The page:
Results tagged ‘ George Bush ’

See what happens when games start early

The television ratings for the World Series between the Giants and the Rangers have been dreadful. Oh, how Fox would have loved Yankees vs. Phillies.

I hope that the ratings for Saturday night’s Game 3, which started an hour before the others, are impressive enough that the powers that be in baseball realize that World Series starting times have been too late for a sizeable part of the population and will hold fast in the future on a first pitch at 7 p.m. Eastern time.

I can dream, can’t I?

I always go back to this situation. When Bill Mazeroski homered to win the World Series for the Pirates against the Yankees in 1960, I as a schoolboy saw it happen. When Joe Carter homered to win the World Series for the Blue Jays against the Phillies in 1993, my school-aged children were in bed. Game 7 in 1960 was a day game. Game 6 in 1993 was a night game with a first pitch of about 8:45 Eastern.

It helped that there was a decent game with enough drama going on Saturday night to keep channel surfers stuck to the Series.

The drama was clearly from the Texas point of view. Down 2-0 in games, a loss by the Rangers would have been disastrous. Colby Lewis, whom I had suggested was as deserving of Most Valuable Player designation in the American League Championship Series as Josh Hamilton, had another gutting start and gave up two runs on solo shots by Cody Ross and Andres Torres in 7 1/3 innings.

For all those experts that chided Rangers manager Ron Washington for not getting rookie closer Neftali Feliz’s feet wet in the Series at some point in the first two games in San Francisco, the smoke the righthander threw in the ninth inning was all the evidence needed that his knees have stopped banging together in the post-season.

And it was all over in 2 hours, 51 minutes. Go ratings!

Helicopters were hovering over Rangers Ballpark In Arlington as part of the security coverage with former President (and Rangers owner) George Bush in attendance. Sunday night, he and his father, another President named George Bush, will be in Arlington to throw out the ceremonial first pitch(es). My money is on No. 43 throwing a strike the way he did during the 2001 World Series at Yankee Stadium after the terrorist attacks, still among the most spine-tingling moments I have ever witnessed.

Special day rekindles fond memory

One of the coolest rewards for a team winning the World Series is a trip to the White House during the next season. Although other Presidents met with teams and players on a few occasions, Ronald Reagan made it pretty much an annual event during his two terms in office in the 1980s continuing through today with the Yankees set to meet Barack Obama.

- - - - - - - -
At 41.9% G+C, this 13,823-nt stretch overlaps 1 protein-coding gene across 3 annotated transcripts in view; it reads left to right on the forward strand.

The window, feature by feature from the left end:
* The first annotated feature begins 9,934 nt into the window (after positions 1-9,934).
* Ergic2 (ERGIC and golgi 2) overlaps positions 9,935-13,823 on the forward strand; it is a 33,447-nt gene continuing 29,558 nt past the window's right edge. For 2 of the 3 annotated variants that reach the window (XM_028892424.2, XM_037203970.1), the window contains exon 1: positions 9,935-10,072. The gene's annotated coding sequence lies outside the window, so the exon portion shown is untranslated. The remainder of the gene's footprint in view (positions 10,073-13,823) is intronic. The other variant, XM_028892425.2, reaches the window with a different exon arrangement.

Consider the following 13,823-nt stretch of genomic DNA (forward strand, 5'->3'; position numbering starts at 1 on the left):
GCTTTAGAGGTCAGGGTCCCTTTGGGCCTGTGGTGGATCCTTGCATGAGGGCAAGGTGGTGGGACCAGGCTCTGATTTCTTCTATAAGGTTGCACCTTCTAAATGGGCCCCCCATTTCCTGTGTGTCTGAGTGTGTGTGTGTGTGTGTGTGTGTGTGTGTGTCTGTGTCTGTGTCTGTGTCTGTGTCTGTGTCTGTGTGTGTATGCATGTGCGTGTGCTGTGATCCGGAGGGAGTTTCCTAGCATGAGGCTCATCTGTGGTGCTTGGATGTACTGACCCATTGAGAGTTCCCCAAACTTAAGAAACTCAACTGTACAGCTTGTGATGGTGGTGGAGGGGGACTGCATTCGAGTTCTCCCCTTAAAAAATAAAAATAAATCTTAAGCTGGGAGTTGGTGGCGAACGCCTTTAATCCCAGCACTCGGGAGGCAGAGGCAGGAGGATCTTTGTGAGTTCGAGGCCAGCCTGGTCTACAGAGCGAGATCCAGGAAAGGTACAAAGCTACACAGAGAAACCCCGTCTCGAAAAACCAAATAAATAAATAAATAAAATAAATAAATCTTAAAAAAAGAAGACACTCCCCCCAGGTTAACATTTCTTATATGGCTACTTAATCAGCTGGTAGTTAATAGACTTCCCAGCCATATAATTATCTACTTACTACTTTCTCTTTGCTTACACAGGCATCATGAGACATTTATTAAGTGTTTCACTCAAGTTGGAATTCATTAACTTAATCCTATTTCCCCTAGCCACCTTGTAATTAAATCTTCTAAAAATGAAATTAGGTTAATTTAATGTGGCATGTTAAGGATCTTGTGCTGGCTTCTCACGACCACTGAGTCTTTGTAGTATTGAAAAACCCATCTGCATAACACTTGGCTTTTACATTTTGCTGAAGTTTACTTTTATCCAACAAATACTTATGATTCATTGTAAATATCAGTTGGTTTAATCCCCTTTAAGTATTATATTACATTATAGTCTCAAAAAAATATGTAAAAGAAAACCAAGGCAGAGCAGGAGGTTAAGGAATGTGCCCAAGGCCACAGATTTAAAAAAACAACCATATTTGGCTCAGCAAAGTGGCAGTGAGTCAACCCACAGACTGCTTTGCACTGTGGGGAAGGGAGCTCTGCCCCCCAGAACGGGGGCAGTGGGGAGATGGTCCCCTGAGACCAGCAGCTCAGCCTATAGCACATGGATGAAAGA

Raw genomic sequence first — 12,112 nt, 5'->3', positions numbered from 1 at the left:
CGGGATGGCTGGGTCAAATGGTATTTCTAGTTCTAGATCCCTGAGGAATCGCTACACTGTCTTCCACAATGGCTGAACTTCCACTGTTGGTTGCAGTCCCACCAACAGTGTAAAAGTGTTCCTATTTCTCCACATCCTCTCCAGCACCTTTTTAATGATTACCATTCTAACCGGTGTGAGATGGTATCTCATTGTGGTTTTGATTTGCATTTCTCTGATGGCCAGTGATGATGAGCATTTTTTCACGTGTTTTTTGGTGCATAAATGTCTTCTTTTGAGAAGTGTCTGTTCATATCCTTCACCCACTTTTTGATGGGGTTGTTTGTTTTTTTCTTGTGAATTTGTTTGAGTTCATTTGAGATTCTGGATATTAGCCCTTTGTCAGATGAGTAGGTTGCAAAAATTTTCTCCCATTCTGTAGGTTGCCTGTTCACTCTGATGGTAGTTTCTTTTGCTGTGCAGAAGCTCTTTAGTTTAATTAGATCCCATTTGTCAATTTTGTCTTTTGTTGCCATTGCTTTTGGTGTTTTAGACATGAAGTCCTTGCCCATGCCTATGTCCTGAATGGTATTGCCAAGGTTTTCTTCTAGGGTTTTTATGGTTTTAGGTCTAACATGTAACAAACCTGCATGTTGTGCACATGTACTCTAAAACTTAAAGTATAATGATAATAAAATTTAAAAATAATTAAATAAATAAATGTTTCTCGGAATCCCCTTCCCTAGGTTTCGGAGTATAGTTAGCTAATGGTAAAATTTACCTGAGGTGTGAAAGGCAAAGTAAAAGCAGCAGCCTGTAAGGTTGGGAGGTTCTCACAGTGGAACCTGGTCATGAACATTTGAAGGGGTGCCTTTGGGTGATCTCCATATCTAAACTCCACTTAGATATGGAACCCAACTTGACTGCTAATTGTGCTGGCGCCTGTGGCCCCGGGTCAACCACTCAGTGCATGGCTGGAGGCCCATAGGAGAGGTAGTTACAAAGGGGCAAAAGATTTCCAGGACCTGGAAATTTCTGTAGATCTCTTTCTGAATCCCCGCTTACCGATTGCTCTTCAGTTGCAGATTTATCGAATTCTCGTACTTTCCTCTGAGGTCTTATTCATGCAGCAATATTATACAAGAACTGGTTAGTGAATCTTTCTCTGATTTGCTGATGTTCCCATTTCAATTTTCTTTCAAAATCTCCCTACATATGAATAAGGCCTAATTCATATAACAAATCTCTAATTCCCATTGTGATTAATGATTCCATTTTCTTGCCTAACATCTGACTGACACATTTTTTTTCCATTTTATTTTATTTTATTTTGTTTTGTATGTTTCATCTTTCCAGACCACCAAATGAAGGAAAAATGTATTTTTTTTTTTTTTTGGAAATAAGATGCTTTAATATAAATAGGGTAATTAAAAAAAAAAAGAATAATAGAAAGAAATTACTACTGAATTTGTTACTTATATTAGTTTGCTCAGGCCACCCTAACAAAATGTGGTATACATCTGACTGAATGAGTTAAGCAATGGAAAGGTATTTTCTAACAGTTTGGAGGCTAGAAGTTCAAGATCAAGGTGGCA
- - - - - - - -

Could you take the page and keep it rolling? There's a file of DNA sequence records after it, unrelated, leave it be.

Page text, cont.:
It may seem old hat to the Yankees’ famed Core Four of Mariano Rivera, Andy Pettitte, Derek Jeter and Jorge Posada since they will be feted by their third President, joining Bill Clinton and George W. Bush. The event has expanded quite a bit over the years with media coverage that is much more widespread these days.

I had a chance to experience such a visit in 1987 with the Mets the year after they won the World Series. It always reminds me of Arthur Richman, a baseball behind-the-scenes legend who died last year after 20 years as a special consultant to the Yankees as part of a 50-year connection with the game first as a reporter and then as a team official.

Arthur was the travel director of the Mets at the time and made the arrangements, which included inviting 10 writers to travel with the team on a charter flight to DC. Unlike today where reporters have to make a separate entrance through the press gate and view the ceremonies from afar, the writers back then were part of the traveling party and got an up-close view of the proceedings in the Rose Garden.

I never got to meet Reagan, but shortly after the ceremony while the players were milling around the President, Arthur came up to me and said, “Follow me. I want you to meet somebody.” We entered this side room and there was the senior George Bush, then the Vice President, with a small group of people around him.

Arthur had known him for years and was so friendly with him that when he brought me up to him he said, “Jackie, say hello to Bushie.”

Bush never flinched and held out his hand, so I was able to shake hands with a Vice President. Quite a memory, and one that flashes through today, a very special one for the Yankees.